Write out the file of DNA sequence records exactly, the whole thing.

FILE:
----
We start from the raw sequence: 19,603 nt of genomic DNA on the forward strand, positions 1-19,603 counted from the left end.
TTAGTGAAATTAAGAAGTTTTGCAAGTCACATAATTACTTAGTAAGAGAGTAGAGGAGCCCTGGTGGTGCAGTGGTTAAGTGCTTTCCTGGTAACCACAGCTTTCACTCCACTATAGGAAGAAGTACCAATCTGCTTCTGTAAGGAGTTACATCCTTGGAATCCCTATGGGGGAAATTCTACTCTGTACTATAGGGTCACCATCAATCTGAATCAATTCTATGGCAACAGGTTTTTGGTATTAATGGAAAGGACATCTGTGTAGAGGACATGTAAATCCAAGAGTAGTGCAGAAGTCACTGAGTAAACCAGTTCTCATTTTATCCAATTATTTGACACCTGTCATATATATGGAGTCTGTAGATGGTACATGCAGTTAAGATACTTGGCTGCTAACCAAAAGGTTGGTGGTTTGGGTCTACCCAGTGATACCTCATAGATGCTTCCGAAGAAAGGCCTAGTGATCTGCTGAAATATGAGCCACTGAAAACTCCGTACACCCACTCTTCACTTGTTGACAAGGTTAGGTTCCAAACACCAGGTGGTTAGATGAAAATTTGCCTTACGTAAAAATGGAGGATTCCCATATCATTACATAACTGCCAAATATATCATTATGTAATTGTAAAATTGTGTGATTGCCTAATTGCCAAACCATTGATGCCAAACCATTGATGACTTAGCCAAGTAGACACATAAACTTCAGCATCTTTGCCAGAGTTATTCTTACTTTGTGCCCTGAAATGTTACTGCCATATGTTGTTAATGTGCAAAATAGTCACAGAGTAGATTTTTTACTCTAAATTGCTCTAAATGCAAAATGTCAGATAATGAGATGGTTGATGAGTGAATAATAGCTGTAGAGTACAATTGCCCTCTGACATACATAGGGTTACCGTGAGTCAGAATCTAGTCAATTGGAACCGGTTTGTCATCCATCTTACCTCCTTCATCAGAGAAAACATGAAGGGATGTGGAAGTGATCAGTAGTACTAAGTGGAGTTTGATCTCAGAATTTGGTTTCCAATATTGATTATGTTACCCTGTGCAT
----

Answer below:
We start from the raw sequence: 19,603 nt of genomic DNA on the forward strand, positions 1-19,603 counted from the left end.
TTAGTGAAATTAAGAAGTTTTGCAAGTCACATAATTACTTAGTAAGAGAGTAGAGGAGCCCTGGTGGTGCAGTGGTTAAGTGCTTTCCTGGTAACCACAGCTTTCACTCCACTATAGGAAGAAGTACCAATCTGCTTCTGTAAGGAGTTACATCCTTGGAATCCCTATGGGGGAAATTCTACTCTGTACTATAGGGTCACCATCAATCTGAATCAATTCTATGGCAACAGGTTTTTGGTATTAATGGAAAGGACATCTGTGTAGAGGACATGTAAATCCAAGAGTAGTGCAGAAGTCACTGAGTAAACCAGTTCTCATTTTATCCAATTATTTGACACCTGTCATATATATGGAGTCTGTAGATGGTACATGCAGTTAAGATACTTGGCTGCTAACCAAAAGGTTGGTGGTTTGGGTCTACCCAGTGATACCTCATAGATGCTTCCGAAGAAAGGCCTAGTGATCTGCTGAAATATGAGCCACTGAAAACTCCGTACACCCACTCTTCACTTGTTGACAAGGTTAGGTTCCAAACACCAGGTGGTTAGATGAAAATTTGCCTTACGTAAAAATGGAGGATTCCCATATCATTACATAACTGCCAAATATATCATTATGTAATTGTAAAATTGTGTGATTGCCTAATTGCCAAACCATTGATGCCAAACCATTGATGACTTAGCCAAGTAGACACATAAACTTCAGCATCTTTGCCAGAGTTATTCTTACTTTGTGCCCTGAAATGTTACTGCCATATGTTGTTAATGTGCAAAATAGTCACAGAGTAGATTTTTTACTCTAAATTGCTCTAAATGCAAAATGTCAGATAATGAGATGGTTGATGAGTGAATAATAGCTGTAGAGTACAATTGCCCTCTGACATACATAGGGTTACCGTGAGTCAGAATCTAGTCAATTGGAACCGGTTTGTCATCCATCTTACCTCCTTCATCAGAGAAAACATGAAGGGATGTGGAAGTGATCAGTAGTACTAAGTGGAGTTTGATCTCAGAATTTGGTTTCCAATATTGATTATGTTACCCTGTGCAT